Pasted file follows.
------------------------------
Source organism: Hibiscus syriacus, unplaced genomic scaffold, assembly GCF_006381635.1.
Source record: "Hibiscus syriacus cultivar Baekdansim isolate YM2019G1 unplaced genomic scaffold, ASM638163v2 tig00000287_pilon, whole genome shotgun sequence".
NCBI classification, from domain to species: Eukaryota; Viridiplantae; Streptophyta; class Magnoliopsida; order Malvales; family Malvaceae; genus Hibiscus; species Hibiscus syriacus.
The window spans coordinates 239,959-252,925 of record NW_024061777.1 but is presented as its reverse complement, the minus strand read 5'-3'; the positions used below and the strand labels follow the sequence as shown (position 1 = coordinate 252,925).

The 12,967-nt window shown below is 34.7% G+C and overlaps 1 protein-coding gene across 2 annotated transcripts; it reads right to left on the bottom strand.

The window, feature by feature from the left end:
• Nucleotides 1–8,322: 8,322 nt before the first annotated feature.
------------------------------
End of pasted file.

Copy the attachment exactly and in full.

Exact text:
Source organism: Hibiscus syriacus, unplaced genomic scaffold, assembly GCF_006381635.1.
Source record: "Hibiscus syriacus cultivar Baekdansim isolate YM2019G1 unplaced genomic scaffold, ASM638163v2 tig00000287_pilon, whole genome shotgun sequence".
NCBI classification, from domain to species: Eukaryota; Viridiplantae; Streptophyta; class Magnoliopsida; order Malvales; family Malvaceae; genus Hibiscus; species Hibiscus syriacus.
The window spans coordinates 239,959-252,925 of record NW_024061777.1 but is presented as its reverse complement, the minus strand read 5'-3'; the positions used below and the strand labels follow the sequence as shown (position 1 = coordinate 252,925).

The 12,967-nt window shown below is 34.7% G+C and overlaps 1 protein-coding gene across 2 annotated transcripts; it reads right to left on the bottom strand.

The window, feature by feature from the left end:
• Nucleotides 1–8,322: 8,322 nt before the first annotated feature.